Motorist who claimed speeding prosecution notice signed by former police chief was ‘invalid’ loses appeal
A motorist accused of speeding who claimed that the notice of intended prosecution he received was “invalid” because it bore an electronic signature of the former chief constable has had his appeal dismissed.
However, the High Court of Justiciary Appeal Court refused the appeal after both the JP court and the Sheriff Appeal Court had also rejected the challenge.
‘Notice of intended prosecution’
The Lord Justice General, Lord Carloway, sitting with Lord Menzies and Lord Turnbull, heard that the appellant was recorded by a speed camera travelling at 55mph on a 40mph section of the A92 near Balfarg Junction, Glenrothes on 26 April 2018.
Section 1 of the Road Traffic Offenders Act 1988 provides that a person shall not be convicted of such an offence unless he has received notification of the intended prosecution within 14 days.
The following day Mr Scrimgeour-Wedderburn was duly served with a notice of intended prosecution, which specified the nature of the alleged offence and the time and place where it was alleged to have been committed.
But the notice also bore the digital signature of Philip Gormley, designated as chief constable, Police Service of Scotland, but he had resigned from that post on 7 February 2018 and was no longer a serving police officer.
At the trial diet at Kirkcaldy Justice of the Peace court the appellant challenged the competency of the prosecution on the basis that the notice was invalid because the signatory had no authority to issue the notice, but the JP repelled the plea having held that there was “no need” for the notice to be signed or for it to be signed by a particular person.
He appealed to the Sheriff Appeal Court, which also rejected the competency challenge after ruling that an inaccuracy in identification of the chief constable was “irrelevant” to whether notice had properly been given.
Mr Scrimgeour-Wedderburn then appealed to the High Court of Justiciary, arguing that a notice of intended prosecution was a “formal document” which required to be served on an accused.
It was not merely an administrative act; it had to emanate from a body with the statutory authority, implied or express, to give it.
This notice was invalid because it came from someone who was not entitled to give it, it was submitted.
But on behalf of the Crown it was argued that the objective of the notice was to draw to the proposed accused’s attention, while the facts were still in his mind, the prospect of prosecution; thus enabling him to prepare his defence.
The issue was whether the notice sufficiently specified the nature of the offence, with the necessary particulars, to recall the mind of the potential accused to the facts upon which the prosecution intended to rely.
It was argued that the defect in the signature of the Chief Constable was “trivial” and “irrelevant” to the issue of whether the appellant had been put on notice about his driving.
‘A modicum of common sense’
Refusing the appeal, the judges observed that while it was an “error” to conclude the notice with the electronic signature of the former chief constable, there was no prejudice to the appellant.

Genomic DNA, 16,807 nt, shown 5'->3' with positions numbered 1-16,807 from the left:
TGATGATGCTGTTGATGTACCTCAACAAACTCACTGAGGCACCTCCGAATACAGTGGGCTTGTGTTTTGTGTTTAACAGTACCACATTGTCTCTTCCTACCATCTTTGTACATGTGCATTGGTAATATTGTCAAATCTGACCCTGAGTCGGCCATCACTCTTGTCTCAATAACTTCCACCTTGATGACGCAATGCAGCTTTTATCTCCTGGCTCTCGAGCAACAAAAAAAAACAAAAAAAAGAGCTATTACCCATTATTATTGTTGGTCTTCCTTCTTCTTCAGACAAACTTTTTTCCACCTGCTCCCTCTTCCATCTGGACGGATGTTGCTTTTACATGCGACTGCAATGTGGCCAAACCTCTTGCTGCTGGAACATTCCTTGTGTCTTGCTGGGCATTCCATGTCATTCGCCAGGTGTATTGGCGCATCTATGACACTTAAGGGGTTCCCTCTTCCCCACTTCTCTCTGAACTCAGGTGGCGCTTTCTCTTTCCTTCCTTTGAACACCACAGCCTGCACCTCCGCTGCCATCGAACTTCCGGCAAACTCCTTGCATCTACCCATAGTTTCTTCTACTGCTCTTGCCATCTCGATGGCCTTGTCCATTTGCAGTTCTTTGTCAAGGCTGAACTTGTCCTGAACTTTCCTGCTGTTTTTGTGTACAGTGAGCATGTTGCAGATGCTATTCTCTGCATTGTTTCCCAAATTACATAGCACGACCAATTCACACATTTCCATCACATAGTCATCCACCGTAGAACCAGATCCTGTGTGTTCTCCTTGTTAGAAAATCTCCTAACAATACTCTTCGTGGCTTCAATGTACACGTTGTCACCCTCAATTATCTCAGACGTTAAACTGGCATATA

Delivering the opinion of the court, the Lord Justice General said: “A notice of intended prosecution is not a mere administrative act. Whether in oral or written form, it is a statutory prerequisite to the prosecution of certain road traffic offence.
“Although it is not akin to an indictment or a complaint, and does not require to be signed, such a notice cannot be given casually. It is a formal statement, which must provide the requisite information to enable the potential accused to prepare his defence.
“It must emanate from, or be expressly authorised by, a person or institution officially involved in the prosecution of motoring offences (ie Police Scotland or the Crown Office and Procurator Fiscal Service). A statement by an ordinary citizen could hardly suffice. It is not a requirement that the Chief Constable or even an officer of a senior rank be involved. Roadside warnings will, of course, be given by officers of all ranks.”
Lord Carloway continued: “In determining whether a particular document constitutes a sufficient notice, ‘a modicum of commonsense’ is appropriate. Errors in, for example, the description of the alleged offence may be ignored, if the notice nevertheless served its purpose and the accused was not misled.
“It is sufficient for its validity if the purported notice satisfies the over-riding purpose of section 1 of the Road Traffic Offenders Act 1988, at least in the absence of the accused having been prejudiced or misled. Whether it does so is bound to involve a consideration of its whole terms.”
The court concluded: “The notice of intended prosecution in this case came on notepaper headed ‘Police Scotland’ and bearing that institution’s official crest… All the requisite details of the alleged offence were given.
“The letter concluded with an electronic signature of a person who was not then the chief constable (a fact of which the appellant may, or may not, have been, aware).
“This was an error, but it was not one which affected the validity of the notice, which continued to meet the purpose of the statutory provision. It is not suggested that the error misled or prejudiced the appellant.”
© Scottish Legal News Ltd 2020